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Also, if I was going to go to school for brewing I would go here..

A real university. You will come out with a BS instead of a cert and you could get grants to do it..

http://oregonstate.edu/dept/foodsci/undergrad/fermopt.htm

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Old 11-23-2009, 06:11 PM   #9
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Or apprentice, and clean clean clean clean clean clean clean (and sanitize more than that).

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Old 11-23-2009, 06:31 PM   #10
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Thanks to everyone for advice so far. very helpful! Let me make a few things clear:

I have a vision. I have a dream. I would like to brew great beer and start a business doing that (like three floyds and dogfish head).

I may not be good at brewing yet but I am looking to put together a team. I cannot do this alone. Together we can make it happen.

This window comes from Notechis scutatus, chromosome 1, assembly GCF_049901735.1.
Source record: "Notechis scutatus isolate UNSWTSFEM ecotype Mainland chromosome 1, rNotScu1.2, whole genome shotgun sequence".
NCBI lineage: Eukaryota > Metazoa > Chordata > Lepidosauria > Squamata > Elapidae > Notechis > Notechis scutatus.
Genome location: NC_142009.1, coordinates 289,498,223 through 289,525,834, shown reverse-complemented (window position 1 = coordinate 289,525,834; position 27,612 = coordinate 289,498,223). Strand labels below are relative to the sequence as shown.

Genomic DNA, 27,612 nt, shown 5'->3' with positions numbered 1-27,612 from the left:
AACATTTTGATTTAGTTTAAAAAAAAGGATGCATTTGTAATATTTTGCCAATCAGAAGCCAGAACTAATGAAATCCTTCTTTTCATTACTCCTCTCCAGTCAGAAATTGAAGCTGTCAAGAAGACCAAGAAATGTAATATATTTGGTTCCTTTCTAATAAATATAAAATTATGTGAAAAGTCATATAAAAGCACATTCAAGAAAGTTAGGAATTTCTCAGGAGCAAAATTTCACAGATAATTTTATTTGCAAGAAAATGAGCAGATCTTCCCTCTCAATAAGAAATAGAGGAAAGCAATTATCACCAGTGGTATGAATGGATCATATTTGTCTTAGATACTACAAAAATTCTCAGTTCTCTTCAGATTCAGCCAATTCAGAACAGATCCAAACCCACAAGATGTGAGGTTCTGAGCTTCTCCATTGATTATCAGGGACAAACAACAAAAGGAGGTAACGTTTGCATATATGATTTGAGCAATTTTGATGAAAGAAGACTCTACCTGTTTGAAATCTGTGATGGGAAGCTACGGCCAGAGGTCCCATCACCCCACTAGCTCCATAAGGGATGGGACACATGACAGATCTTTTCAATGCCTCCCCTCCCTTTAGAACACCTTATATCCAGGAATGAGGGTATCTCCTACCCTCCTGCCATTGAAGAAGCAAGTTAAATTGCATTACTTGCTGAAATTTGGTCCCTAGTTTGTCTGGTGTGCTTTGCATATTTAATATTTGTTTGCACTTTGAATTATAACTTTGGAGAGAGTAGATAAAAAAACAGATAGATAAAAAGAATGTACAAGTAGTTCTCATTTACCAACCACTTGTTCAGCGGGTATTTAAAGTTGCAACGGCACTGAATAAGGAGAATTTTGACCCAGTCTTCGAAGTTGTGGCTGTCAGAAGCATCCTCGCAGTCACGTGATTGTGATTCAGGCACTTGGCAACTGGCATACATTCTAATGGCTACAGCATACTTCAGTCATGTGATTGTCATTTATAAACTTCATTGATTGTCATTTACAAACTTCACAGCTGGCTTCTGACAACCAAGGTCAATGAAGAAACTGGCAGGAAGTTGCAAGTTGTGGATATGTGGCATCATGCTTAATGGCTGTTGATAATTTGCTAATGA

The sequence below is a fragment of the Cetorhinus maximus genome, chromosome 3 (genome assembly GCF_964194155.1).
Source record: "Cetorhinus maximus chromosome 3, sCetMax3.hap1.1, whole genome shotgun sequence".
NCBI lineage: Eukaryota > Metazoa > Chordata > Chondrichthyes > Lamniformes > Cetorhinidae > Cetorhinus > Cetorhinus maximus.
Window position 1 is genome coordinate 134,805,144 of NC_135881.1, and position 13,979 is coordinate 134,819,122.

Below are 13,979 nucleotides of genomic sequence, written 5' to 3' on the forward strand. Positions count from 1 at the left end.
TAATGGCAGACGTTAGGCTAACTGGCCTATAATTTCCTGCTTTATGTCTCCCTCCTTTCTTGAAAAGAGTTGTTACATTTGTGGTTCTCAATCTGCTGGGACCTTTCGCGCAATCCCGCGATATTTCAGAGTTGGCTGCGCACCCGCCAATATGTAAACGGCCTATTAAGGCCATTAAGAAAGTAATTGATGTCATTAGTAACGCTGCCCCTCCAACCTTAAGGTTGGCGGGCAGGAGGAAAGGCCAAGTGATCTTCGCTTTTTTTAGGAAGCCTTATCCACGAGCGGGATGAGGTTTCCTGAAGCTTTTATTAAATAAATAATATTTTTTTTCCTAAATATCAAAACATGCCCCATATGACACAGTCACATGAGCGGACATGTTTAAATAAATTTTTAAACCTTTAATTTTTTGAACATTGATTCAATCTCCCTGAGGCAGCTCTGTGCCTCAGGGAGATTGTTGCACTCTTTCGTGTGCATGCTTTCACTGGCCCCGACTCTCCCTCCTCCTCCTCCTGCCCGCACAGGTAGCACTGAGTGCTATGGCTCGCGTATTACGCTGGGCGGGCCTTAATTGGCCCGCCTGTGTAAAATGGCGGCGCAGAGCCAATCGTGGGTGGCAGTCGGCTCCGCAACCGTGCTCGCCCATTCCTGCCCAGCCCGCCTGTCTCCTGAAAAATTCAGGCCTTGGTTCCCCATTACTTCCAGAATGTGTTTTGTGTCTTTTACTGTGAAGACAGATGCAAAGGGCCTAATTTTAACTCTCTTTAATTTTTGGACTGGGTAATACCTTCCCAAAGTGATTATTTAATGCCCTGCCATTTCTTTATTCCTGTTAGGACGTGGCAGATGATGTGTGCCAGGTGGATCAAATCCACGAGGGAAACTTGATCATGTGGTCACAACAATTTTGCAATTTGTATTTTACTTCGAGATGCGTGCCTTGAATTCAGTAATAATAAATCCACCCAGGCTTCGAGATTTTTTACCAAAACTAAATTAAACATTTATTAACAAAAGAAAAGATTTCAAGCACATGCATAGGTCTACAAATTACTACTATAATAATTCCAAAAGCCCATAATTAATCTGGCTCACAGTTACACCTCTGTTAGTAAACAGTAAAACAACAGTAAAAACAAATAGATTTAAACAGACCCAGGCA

So maybe instead of myself going to get a degree in fermentation science, I can find somebody who is already passionate about brewing and start a company with them.

I'm not trying to sound lazy. I want to brew as well. My main goal, my main vision is to put together a team of people that are very passionate and WANT this dream to come true. Together through hard work and great attitude, we can brew great beer and make this happen.

Not to over simplify but if together we create a great beer, there is only one more obstacle in the way: money. I'm sure we can find a way to make this happen too.

So i am looking for people to brew with and are ready to create something great. To have our very own three floyds. To do what we enjoy, have fun, and get paid doing it.

I have read an interview with Sam Calagione and he talks about his starting out. He said that he was 25 years old and had a degree in writing (not science). He did not know what to do with his life and then he decided he wanted to start a brewery.

I take my inspiration from his story. Let's create some great beer. Let's drop the excuses and the stories and the fears and let's bring this great beer and passion to the people!

I apologize if I sound ignorant or arrogant. Thanks for listening to my rant!